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Various Artists (Label Samplers) All Good Clean Fun album cover
3.00 | 3 ratings | 1 reviews | 0% 5 stars

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Boxset/Compilation, released in 1971

Songs / Tracks Listing

Side 1
1. Spill the Wine - Eric Burdon & War (4:53)
2. Street Songs - Help Yourself (5:35)
3. Chicken Reel - Nitty Gritty Dirt Band (0:59)
4. Take Me Away - Colin Scott (3:15)
5. Here Comes Mr Time - If (4:47)
6. Daughter Of The Fireplace - Man (5:11)

Total Time: 24:40

Side 2
7. Home Again - Cochise (3:41)
8. Dirt Roads - Morning (1:30)
9. Let Me Take You Home - Gypsy (4:10)
10. Song For Kathy - Allan Taylor (3:32)
11. Don't Want Me Round You - Ernie Graham (4:30)
12. Boogie Chillen No.2 (Excerpt) - Canned Heat & John Lee Hooker (6:10)

Total Time: 23:33

Side 3
13. Cherry Red - Groundhogs (5:40)
14. Hot Water - Sugarloaf (4:10)
15. Be Yourself (Excerpt) - Hawkwind (5:45)
16. Race From Here To Your Ears - Amon Duul II (5:18)
(Little toradoes, Overheated Tiara, The flyweighted five)
17. Roll Em Down - Morning (3:05)

Total Time: 23:58

Side 4
18. That's All Right Mama - Canned Heat (4:18)
19. Funk Angel - Brinsley Schwarz (4:16)
20. Gone Away - Reg King (2:35)
21. Yukon Railroad - Nitty Gritty Dirt Band (2:20)
22. Joy (excerpt) - Sweet Pain (4:25)
23. Seed - B.B. Blunder (5:35)

Total Time: 23:29

Total Album Time: 95:40

Line-up / Musicians

... Per track listing...

Releases information

United Artists UDX 201/2

Thanks to easy livin for the addition
and to ProgLucky for the last updates
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VARIOUS ARTISTS (LABEL SAMPLERS) All Good Clean Fun ratings distribution

(3 ratings)
Essential: a masterpiece of progressive rock music(0%)
Excellent addition to any prog rock music collection(0%)
Good, but non-essential (100%)
Collectors/fans only (0%)
Poor. Only for completionists (0%)


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Collaborators/Experts Reviews

Review by Easy Livin
SPECIAL COLLABORATOR Honorary Collaborator / Retired Admin
3 stars Wholesome entertainment

By 1971, many record labels such as Island and CBS (Columbia) had an extensive roster of underground or progressive bands, and had released samplers to promote their acquisitions. United Artists were slightly late to the party, and it took them until 1971 to come up with this compilation. It should be noted straight away that while the 2004 three CD release of the same name and sleeve illustration does have some of the tracks here, there are a quite number of tracks on this collection which did not re-appear on that one, and of course vice versa.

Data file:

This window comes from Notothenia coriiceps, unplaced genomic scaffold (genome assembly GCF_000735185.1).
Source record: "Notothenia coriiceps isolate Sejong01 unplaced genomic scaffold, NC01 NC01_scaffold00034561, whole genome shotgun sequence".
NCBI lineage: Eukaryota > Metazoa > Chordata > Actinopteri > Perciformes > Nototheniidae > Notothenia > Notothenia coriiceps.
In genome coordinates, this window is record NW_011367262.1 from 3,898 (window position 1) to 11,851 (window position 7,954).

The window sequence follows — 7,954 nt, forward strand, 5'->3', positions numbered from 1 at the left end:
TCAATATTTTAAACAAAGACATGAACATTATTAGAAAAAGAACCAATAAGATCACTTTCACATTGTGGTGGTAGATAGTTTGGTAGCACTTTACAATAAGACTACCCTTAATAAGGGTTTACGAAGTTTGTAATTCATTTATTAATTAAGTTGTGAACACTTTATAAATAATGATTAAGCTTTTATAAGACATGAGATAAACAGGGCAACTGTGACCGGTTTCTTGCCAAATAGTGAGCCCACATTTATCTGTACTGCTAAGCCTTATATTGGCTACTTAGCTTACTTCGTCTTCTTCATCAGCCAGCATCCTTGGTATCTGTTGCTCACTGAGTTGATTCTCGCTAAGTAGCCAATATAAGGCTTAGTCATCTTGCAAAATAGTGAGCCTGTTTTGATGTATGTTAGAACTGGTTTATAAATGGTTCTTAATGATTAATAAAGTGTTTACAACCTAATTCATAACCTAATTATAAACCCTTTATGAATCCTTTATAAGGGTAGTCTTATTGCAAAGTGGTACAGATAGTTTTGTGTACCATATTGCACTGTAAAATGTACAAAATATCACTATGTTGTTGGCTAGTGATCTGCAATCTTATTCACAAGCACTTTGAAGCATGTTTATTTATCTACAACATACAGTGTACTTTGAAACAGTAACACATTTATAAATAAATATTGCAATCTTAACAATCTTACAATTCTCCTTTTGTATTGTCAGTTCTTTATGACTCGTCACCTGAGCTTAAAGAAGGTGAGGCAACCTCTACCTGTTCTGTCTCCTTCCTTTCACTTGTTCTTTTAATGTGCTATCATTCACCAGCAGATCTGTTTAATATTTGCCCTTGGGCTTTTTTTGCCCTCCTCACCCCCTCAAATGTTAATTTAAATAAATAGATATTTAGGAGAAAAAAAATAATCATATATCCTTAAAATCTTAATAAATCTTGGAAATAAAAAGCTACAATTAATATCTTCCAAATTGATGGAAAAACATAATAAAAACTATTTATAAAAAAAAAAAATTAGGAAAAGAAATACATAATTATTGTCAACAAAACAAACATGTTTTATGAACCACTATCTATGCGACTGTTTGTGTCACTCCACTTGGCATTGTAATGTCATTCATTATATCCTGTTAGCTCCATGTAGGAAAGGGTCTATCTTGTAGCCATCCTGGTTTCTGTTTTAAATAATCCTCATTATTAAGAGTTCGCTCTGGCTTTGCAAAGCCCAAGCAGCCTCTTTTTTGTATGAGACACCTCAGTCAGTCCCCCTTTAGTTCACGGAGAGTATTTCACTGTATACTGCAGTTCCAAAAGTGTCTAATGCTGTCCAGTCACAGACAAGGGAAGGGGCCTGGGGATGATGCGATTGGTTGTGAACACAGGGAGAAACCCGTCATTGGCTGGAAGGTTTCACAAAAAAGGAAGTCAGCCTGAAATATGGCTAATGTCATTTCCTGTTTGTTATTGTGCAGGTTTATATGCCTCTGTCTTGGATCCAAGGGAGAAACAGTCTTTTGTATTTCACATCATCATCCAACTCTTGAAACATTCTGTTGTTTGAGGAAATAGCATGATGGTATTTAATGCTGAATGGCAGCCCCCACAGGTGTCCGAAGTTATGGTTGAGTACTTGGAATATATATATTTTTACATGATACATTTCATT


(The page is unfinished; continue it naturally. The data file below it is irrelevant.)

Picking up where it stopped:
When casting an eye over the bands included on this album, It is interesting to note how many of them were considered to be "progressive" at the time, but are not listed on our site. Certainly, a number of the bands are from the USA, with their roots in blues and country rock, the brief Nitty Gritty Dirt Band track here for example being a burst of hoedown.

Elsewhere through, Eric Burdon, who by this time had moved to the US, took the blues influences he was exploring and developed his own unique, progressive style.

Looking at the more overtly prog selections IF, who had moved to UA from the Island Label, continued to develop their jazz rock sound; "Here comes Mr Time" being one of their more rock based numbers. The sleeve notes for the Man track included here are interesting, as they indicate that the band moved to UA to free themselves of the restrictions of their former label, and to "get into something a little meatier". The notes go on to claim that "In Europe.. the band share equal billing with Yes, Family and Soft Machine".